App Design and Implementation for Learning Human Anatomy Through Virtual and Augmented Reality

App Design and Implementation for Learning Human Anatomy Through Virtual and Augmented Reality

Santiago González Izard (University of Salamanca, Spain) and Juan Antonio Juanes Méndez (University of Salamanca, Spain)
DOI: 10.4018/978-1-7998-4156-2.ch004
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Abstract

The influence of augmented reality (RA) and virtual reality (RV) techniques is analyzed in the process of teaching-learning for the human anatomy subject, in particular in health science students. For this purpose, two applications have been designed for mobile devices and virtual reality glasses with the purpose of incorporating these techniques in teaching for the study of human anatomy to facilitate the students with better learning of anatomical body contents through these technological procedures. In this way it is intended to achieve a better transmission of knowledge to students in an effective, visual, interactive, and close way. The authors believe that these technological tools constitute an excellent complementary medium to the traditional atlases, facilitating the learning of the anatomical structures.
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Introduction

The great progress of new Information and Communication Technologies (ICTs) is one of the relevant factors for understanding and being able to explain the changes produced relating with teaching systems in recent years in our current society (Carneiro, Toscano, & Díaz, 2009). The role of these new technologies is present in the processes of social and cultural change, gaining great importance in the field of medical training (Castells, 2004). Within this field, different reforms of the educational system are beginning to be conceived with respect to the introduction of these new technologies as a means of improving the teaching-learning processes of students and teachers in the area of health sciences (Junta de Extremadura, 2001)(Litwin, 1998). This incorporation of ICT leads to a transformation both in the way in which teachers develop their academic sessions with their students, and in the learning processes of students (Carneiro et al, 2009)(Juanes 2013). These technologies give us the possibility to develop cognitively and sensorially, although it should be noted that these advances sometimes diminish the demands of work and effort of the person who uses them, because they allow us to perform certain actions reducing mental and physical work (Moreira, 2004) (Marquès Graells, 2005). ICTs do not alter the structures of society by themselves, but are integrated into them (Carneiro et al, 2009). New technologies modify the tasks of those who use them, but they do not change roles (Castells, 2004), therefore, a teacher who uses new technologies in his classroom does not cease to be a teacher, but it is true that the way in which he carries out his tasks with his students is modified, assuming a change in his teaching methodology (Junta de Extremadura, 2001). On the other hand, educational centres must prepare the new generations for their future incorporation into the world of work in which they will move, where the use of devices and technological means will undoubtedly play a leading role in their future professional task (Litwin, 1998)(Carneiro et al, 2009). New technologies modify the tasks of the individuals who use them, but they do not change roles. Castells (2004), therefore, a teacher who uses new technologies in his classroom does not cease to be a teacher, but it is true that the way in which he carries out his tasks with his students is modified, assuming a change in his teaching methodology (Junta de Extremadura, 2001). On the other hand, educational centres must prepare the new generations for their future incorporation into the world of work in which they will move, where the use of devices and technological means will undoubtedly play a leading role in their future professional task (Litwin, 1998)(Carneiro et al, 2009).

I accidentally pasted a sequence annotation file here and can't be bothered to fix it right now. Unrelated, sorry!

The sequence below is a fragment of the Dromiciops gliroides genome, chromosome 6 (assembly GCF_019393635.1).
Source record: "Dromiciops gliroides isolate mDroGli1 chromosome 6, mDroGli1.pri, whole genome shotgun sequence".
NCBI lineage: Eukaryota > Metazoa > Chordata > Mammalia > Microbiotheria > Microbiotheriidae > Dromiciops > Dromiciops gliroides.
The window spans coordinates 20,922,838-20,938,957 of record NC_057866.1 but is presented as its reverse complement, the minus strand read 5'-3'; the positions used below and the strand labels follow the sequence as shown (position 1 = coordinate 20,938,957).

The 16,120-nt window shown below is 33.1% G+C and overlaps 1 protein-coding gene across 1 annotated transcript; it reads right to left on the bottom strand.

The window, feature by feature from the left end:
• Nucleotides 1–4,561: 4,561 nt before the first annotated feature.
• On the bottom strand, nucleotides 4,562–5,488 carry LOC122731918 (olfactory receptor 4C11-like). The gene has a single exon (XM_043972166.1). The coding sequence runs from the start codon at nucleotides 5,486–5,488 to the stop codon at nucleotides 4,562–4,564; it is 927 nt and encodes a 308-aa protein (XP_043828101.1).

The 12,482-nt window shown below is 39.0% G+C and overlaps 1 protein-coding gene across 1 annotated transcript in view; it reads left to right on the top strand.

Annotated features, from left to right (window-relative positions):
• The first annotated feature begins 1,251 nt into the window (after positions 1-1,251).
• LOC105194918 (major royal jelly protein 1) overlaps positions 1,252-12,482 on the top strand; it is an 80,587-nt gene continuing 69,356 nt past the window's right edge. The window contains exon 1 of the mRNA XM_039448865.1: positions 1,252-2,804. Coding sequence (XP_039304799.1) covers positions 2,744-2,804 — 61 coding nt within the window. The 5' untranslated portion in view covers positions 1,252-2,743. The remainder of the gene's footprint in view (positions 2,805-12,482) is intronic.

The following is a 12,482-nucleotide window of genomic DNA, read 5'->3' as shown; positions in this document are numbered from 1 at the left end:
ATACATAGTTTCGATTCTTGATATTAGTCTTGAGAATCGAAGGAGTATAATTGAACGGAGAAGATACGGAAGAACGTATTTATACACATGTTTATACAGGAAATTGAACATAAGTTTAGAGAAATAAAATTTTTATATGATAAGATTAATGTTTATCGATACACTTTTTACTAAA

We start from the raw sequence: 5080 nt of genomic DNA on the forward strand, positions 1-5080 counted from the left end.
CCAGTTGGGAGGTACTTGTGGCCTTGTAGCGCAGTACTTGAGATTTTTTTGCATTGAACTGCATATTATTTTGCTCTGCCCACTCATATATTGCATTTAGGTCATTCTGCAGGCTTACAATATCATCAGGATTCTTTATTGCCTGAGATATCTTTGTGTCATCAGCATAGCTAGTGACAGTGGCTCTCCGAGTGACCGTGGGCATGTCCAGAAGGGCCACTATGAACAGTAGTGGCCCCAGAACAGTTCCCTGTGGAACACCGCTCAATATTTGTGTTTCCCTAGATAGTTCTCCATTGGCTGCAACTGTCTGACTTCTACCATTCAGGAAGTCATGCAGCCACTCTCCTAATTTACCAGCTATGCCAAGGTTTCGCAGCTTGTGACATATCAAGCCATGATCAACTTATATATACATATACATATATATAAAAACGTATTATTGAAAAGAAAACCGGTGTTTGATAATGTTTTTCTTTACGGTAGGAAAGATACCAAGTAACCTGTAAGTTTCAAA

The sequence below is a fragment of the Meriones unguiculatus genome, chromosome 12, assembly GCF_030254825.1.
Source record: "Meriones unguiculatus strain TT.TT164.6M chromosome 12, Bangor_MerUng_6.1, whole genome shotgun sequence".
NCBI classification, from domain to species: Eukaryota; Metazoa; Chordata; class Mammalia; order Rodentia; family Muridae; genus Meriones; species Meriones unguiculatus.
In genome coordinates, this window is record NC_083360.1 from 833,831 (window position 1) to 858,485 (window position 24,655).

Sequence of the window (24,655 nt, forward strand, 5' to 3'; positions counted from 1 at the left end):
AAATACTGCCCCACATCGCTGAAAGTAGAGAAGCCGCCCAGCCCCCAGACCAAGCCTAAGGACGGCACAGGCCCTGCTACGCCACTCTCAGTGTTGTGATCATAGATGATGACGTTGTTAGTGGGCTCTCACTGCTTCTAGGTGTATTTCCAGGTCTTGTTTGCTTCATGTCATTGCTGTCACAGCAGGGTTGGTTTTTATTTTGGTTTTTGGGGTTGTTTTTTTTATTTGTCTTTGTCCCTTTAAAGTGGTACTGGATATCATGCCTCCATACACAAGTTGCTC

It is evident that the progress that the Information and Communication Technologies have suffered in the last years, has impacted on teaching and raised new requirements in the study plans in general and in the teaching processes in particular (Moreira, 2004) (Coll, 2008)(Briz Ponce et al., 2017).

Taking into account the above-mentioned considerations, and considering that the use of technologies in the classroom is a great tool to promote motivation, learning and participation of students, we present two applications, own generation, through two innovative technologies such as Augmented Reality and Virtual Reality.

Augmented Reality allows teaching professionals to introduce into the classroom the visualization of concepts that would be impossible to visualize with any other technique, such as the visualization of the internal functioning of an atom or place on the student's table a brain with all its tracts and even animations representing the result of a brain tractography. On the other hand, Virtual Reality allows the teacher to transport students anywhere, such as the inside of a human skull or even a cell, thanks to its full virtual immersion capability (González Izard et al., 2017)(González Izard et al., 2018)(González Izard et al., 2020). However, the potential of these technologies for medical application goes far beyond their use in teaching. In fact, the authors of this article are already working on a project that aims to bring these technologies to the work of medical professionals, taking advantage of their capacity for better spatial perception and understanding for the visualization of results in the field of radiology (González Izard et al., 2019).

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